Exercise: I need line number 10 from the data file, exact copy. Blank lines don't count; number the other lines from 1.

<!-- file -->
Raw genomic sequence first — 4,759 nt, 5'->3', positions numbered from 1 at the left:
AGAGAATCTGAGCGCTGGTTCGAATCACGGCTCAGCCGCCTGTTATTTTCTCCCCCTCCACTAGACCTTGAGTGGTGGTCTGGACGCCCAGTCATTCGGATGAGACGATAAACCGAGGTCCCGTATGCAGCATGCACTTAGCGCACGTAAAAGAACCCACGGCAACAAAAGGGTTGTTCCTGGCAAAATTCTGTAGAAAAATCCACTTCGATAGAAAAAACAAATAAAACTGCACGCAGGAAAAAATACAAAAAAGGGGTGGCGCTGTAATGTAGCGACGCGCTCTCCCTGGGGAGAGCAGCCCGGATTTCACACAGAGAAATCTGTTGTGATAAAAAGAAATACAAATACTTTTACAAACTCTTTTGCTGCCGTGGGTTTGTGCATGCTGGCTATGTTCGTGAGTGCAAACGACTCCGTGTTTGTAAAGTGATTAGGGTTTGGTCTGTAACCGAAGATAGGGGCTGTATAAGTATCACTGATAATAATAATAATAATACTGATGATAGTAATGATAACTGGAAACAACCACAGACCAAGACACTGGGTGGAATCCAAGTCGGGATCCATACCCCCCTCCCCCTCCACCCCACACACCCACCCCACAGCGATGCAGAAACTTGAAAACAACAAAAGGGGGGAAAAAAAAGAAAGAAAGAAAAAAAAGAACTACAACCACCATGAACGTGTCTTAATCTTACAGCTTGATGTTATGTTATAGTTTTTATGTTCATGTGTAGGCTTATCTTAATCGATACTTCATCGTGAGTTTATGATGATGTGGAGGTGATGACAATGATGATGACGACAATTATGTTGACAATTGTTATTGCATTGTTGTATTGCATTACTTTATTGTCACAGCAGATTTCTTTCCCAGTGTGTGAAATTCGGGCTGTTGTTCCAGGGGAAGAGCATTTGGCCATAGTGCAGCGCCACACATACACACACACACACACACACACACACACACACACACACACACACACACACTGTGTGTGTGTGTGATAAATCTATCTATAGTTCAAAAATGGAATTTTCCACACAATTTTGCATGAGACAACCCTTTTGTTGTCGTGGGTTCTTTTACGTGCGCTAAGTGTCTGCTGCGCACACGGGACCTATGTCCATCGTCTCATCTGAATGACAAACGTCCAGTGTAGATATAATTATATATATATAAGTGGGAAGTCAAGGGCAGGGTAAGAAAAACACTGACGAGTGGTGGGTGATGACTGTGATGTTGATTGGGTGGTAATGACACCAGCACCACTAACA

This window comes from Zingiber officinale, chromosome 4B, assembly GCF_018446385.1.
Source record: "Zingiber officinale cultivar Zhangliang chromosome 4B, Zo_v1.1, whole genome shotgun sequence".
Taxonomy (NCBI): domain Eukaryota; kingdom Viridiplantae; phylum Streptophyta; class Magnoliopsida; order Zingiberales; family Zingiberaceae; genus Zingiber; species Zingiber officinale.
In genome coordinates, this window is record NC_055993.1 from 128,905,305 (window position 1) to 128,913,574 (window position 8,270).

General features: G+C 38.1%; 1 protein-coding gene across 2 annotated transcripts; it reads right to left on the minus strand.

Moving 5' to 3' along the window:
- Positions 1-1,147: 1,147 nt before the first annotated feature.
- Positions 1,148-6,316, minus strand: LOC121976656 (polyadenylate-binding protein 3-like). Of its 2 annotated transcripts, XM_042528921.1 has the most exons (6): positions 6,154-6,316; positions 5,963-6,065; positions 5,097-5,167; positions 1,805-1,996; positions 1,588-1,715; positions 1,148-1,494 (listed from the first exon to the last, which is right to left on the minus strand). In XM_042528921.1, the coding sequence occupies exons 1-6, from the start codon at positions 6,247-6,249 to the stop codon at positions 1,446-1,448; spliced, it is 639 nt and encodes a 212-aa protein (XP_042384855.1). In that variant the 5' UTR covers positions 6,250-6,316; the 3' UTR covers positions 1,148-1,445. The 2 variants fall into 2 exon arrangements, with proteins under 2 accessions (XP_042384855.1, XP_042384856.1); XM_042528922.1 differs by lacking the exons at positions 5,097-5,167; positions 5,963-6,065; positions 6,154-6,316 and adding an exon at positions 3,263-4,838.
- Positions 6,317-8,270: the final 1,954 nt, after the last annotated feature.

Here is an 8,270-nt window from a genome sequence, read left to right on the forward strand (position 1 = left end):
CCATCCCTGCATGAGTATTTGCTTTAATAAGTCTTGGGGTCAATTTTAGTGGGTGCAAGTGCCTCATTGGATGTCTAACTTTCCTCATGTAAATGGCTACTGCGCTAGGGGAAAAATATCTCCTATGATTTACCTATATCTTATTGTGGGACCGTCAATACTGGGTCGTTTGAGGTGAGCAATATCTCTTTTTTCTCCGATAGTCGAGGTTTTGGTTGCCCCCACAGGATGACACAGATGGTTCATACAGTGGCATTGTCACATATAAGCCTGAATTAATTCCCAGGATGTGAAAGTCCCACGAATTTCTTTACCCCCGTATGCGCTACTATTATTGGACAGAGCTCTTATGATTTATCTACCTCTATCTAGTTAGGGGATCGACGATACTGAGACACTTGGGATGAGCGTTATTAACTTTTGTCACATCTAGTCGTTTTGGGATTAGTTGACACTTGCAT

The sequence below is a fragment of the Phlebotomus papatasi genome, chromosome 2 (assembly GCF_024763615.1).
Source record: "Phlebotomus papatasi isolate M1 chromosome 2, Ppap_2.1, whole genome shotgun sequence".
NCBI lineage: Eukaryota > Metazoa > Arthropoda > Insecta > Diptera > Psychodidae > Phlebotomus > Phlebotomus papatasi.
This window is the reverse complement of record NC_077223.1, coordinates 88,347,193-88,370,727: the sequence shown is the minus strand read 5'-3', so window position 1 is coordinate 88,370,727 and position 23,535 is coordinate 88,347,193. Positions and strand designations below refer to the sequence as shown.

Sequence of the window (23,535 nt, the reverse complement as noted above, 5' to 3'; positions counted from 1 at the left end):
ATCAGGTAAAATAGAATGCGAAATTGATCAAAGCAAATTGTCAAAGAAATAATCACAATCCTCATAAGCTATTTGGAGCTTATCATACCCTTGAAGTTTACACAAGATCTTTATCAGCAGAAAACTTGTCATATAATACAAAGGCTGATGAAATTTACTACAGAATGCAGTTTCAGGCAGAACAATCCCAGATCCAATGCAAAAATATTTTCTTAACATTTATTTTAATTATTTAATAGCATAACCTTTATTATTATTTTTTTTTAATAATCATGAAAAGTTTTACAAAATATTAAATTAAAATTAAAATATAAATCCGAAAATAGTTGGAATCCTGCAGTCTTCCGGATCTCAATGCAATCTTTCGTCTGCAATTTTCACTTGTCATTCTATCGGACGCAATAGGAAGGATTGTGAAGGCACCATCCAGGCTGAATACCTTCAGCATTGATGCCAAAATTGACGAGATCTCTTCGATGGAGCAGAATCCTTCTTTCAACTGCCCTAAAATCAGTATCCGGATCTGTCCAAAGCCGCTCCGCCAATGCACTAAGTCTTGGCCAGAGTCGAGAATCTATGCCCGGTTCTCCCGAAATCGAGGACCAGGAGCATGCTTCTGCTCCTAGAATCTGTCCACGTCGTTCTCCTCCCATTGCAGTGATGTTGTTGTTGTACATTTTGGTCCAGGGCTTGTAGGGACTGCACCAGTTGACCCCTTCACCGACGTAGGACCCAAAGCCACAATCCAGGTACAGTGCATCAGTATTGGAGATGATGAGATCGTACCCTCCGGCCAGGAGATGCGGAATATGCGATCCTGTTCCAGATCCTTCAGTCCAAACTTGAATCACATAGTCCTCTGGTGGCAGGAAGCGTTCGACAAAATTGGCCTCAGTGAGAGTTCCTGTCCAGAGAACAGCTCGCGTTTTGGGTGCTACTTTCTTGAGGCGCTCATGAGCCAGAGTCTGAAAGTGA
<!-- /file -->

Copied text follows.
- Positions 1,148-6,316, minus strand: LOC121976656 (polyadenylate-binding protein 3-like). Of its 2 annotated transcripts, XM_042528921.1 has the most exons (6): positions 6,154-6,316; positions 5,963-6,065; positions 5,097-5,167; positions 1,805-1,996; positions 1,588-1,715; positions 1,148-1,494 (listed from the first exon to the last, which is right to left on the minus strand). In XM_042528921.1, the coding sequence occupies exons 1-6, from the start codon at positions 6,247-6,249 to the stop codon at positions 1,446-1,448; spliced, it is 639 nt and encodes a 212-aa protein (XP_042384855.1). In that variant the 5' UTR covers positions 6,250-6,316; the 3' UTR covers positions 1,148-1,445. The 2 variants fall into 2 exon arrangements, with proteins under 2 accessions (XP_042384855.1, XP_042384856.1); XM_042528922.1 differs by lacking the exons at positions 5,097-5,167; positions 5,963-6,065; positions 6,154-6,316 and adding an exon at positions 3,263-4,838.